Photos for January Stones and April PAD 2012 property of M J Dills (exception 1/16)

Thursday, April 25, 2013

I’d love to turn you on.

I saw the news today. I get my information from radio, eschewing papers and television. I heard about the tragedies in Boston late the afternoon of April 15 via phone text. Through the days that followed, I listened to my news source: NPR/KPLU affiliate. I saw no photos until things started showing up on Facebook.

I miss all that on purpose. I’ve no interest in witnessing carnage. My brain does a more than sufficient job presenting images. I don’t see violent movies; I’ve got enough of my own material on damage and mayhem.

What I saw today challenged my sensibilities: the image of a young handsome boy, sweet looking, eyes widened to the wonders of life. I did realize who he was before I read the caption but in one fleeting moment, he was just a boy.

I like to keep informed but I don’t want to see any more photos. Actually, I’d like to skip any more enlightenment on this subject all together.

We would be a much better world if this entire tragedy was analyzed and tried behind closed tight doors from this moment on.

The more attention to something the more power it possesses. That’s a fact.

A quick trial, bartering for information for no death penalty, and the promise of several decades in solitary confinement in an undisclosed location. No news coverage and no international attention. That’s rational and it’s also just.

Alan Dershowitz stated the obvious: “…he will want to put on a jihadist-type defense – I did it, I’m proud of it, I would do it again; I want you to kill me, I want to go to paradise.”

My humblest opinion begs for the cessation of news, photos, feelings, shock, anger… until an outcome. The less interest we show the less likely the perpetuation of evil.

Tuesday, April 2, 2013

Happy Birthday, Breeze

Yesterday Breeze turned 70; he was on my mind. It’s been ten years since I’ve seen him but I get periodic reports of sightings. Next January will mark twenty years since he became ill on a cold winter weekend. Those next three months we spent in hospitals; saving him, nourishing him, rebuilding him and rehabilitating him after skin grafts and amputations. He’d been a vibrant, jolly young fifty year old when he was diagnosed with meningitis and sepsis. The man I brought home in April '94 was old, deaf, completely disabled and mad as hell.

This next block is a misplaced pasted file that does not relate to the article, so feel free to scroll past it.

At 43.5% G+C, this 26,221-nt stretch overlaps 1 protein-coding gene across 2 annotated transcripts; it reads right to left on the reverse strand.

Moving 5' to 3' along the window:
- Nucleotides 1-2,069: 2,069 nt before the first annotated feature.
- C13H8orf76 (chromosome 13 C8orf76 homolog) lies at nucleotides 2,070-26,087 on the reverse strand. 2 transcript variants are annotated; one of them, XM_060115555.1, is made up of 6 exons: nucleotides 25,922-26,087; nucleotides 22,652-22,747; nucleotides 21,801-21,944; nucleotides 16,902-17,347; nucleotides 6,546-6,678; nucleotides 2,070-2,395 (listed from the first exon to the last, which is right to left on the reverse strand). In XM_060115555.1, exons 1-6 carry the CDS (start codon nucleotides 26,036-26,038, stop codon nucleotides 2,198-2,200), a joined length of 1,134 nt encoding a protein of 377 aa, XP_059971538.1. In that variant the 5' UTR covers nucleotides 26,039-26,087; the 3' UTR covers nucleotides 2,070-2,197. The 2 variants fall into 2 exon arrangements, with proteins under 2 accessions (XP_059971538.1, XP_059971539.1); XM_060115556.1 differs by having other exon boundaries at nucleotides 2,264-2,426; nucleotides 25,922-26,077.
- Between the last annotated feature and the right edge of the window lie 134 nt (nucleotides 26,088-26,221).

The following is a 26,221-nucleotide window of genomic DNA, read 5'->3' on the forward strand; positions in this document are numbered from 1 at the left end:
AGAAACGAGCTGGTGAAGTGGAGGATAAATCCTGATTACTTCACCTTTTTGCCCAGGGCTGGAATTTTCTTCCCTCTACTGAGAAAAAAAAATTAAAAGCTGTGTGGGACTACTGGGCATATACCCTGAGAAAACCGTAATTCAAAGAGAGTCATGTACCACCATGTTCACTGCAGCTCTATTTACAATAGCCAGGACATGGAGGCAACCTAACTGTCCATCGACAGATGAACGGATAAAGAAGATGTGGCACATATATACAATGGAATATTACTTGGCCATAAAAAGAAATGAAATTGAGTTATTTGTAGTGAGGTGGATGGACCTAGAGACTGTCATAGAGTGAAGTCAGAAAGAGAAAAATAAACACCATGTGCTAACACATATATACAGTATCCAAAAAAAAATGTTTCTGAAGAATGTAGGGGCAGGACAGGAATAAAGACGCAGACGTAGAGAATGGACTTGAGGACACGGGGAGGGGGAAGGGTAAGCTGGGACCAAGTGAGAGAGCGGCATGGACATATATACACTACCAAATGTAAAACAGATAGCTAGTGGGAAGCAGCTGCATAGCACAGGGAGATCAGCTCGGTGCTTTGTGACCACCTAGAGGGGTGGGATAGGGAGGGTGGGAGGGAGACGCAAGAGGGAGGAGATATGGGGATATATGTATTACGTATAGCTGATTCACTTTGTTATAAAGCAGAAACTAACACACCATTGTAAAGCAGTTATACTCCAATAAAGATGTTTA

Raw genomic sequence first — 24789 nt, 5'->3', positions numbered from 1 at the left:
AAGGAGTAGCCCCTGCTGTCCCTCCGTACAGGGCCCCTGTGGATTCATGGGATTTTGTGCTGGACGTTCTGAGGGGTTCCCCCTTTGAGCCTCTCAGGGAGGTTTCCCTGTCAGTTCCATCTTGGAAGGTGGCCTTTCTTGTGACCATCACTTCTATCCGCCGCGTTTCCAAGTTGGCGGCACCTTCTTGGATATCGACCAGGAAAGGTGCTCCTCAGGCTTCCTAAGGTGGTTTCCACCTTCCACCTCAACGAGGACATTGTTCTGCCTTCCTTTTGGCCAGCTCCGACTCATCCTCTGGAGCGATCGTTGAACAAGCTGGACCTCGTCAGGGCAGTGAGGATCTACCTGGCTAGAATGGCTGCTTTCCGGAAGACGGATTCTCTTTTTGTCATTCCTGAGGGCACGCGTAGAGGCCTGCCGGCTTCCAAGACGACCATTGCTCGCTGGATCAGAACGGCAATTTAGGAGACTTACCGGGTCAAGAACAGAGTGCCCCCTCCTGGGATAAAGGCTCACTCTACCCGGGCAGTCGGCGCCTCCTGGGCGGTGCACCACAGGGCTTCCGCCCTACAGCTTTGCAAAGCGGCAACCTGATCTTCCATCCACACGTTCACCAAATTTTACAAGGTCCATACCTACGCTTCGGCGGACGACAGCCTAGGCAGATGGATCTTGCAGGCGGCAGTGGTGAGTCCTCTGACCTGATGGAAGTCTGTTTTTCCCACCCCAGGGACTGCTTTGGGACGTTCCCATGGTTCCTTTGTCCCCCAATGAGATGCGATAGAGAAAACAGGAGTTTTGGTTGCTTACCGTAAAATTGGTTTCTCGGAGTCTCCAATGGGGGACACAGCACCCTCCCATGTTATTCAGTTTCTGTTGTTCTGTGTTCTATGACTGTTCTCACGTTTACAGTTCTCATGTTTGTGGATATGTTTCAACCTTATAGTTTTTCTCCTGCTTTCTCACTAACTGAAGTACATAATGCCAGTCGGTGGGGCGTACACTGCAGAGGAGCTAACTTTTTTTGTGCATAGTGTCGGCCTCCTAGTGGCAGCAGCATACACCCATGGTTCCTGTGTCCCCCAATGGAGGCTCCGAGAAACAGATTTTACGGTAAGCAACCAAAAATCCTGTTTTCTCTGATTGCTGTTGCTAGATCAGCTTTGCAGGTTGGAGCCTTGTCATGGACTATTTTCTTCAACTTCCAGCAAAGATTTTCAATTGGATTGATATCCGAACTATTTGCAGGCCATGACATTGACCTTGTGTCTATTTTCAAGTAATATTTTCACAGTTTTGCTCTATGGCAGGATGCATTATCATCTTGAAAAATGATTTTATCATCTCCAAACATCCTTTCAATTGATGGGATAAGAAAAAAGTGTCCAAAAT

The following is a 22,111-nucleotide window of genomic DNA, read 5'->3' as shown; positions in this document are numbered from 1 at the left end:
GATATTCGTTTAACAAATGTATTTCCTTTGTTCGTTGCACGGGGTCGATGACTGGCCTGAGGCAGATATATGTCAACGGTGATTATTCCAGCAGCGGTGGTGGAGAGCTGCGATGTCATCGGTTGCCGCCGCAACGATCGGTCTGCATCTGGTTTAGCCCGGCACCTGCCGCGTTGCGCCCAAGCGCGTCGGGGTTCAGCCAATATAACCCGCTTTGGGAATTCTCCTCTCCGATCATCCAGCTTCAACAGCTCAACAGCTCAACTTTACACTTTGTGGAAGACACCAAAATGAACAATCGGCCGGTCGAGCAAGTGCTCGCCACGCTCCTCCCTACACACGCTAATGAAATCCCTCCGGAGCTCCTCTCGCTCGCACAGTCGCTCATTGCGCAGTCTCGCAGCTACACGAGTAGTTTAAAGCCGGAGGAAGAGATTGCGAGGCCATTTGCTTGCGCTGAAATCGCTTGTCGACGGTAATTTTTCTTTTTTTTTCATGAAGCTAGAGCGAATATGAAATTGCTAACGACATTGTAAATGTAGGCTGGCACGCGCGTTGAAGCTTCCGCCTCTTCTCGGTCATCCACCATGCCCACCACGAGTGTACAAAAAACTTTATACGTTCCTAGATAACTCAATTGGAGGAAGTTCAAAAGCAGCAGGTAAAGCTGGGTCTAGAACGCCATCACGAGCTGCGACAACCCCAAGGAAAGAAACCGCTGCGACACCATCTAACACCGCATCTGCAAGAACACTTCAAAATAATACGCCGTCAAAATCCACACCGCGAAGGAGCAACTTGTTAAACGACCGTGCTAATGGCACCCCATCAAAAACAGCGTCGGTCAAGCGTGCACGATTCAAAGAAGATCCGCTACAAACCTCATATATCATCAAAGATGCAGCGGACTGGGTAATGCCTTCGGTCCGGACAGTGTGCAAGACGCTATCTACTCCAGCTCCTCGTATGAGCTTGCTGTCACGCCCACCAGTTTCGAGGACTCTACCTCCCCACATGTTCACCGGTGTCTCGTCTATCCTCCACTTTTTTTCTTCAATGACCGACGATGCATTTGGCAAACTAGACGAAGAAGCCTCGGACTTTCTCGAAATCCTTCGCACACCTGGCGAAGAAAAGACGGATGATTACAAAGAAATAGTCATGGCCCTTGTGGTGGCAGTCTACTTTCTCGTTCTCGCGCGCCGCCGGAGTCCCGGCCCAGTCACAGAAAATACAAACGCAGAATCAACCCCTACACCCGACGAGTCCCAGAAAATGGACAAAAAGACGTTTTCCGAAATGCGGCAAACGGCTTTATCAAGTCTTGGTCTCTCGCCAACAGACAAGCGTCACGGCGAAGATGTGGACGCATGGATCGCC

I miss him the most at Christmas time because he was the epitome of Holiday Spirit. Everything was a surprise and a giggle. No one loved to entertain quite as much as Breeze. Our parties, at any time of year, 4th of July to Easter, major, minor and sometimes completely contrived, were executed and planned weeks in advance. There was always a celebration on our pending calendar.

Family was important to Breeze because he’d never really had one of his own growing up. He gave the eulogy at my father’s service and for the next several years, made my mother a chief priority. That was sometimes a challenge for both as they didn’t always see eye to eye but he tolerated her sharp remarks. In turn, she softened and completely enjoyed his company, often accompanying him to Sonics, Seahawks and Mariners games and yelling right alongside when the games were on TV.

What happened to Breeze is terribly sad and when old friends conclude that he made some stupid decisions and totally messed up his life by plowing through his inheritance, forsaking most of his old buddies and consorting with undesirable people, I do point out that he didn’t ask to get sick.

When I talked to a good friend and doctor who had been on Breeze’s case from the beginning, seeking his advice when Breeze seemed to be spinning so far out of control that all the saving had been for naught, it was explained to me in unminced words how badly he was brain damaged, the multiple infections, the deprivation of oxygen for days on end. He was actually doing a lot better than the medical staff had predicted. He was just a little crazy.

The man I married has long been dead to me. The guy who came home from the hospital was a stranger. It’s been longer now that we’ve been apart than the seventeen years we were together. My home is full of reminders of our good life together and I’m glad we had it, short as it turned out to be. I hope he had a fine birthday, turning 70 yesterday and that he’s taking care of himself.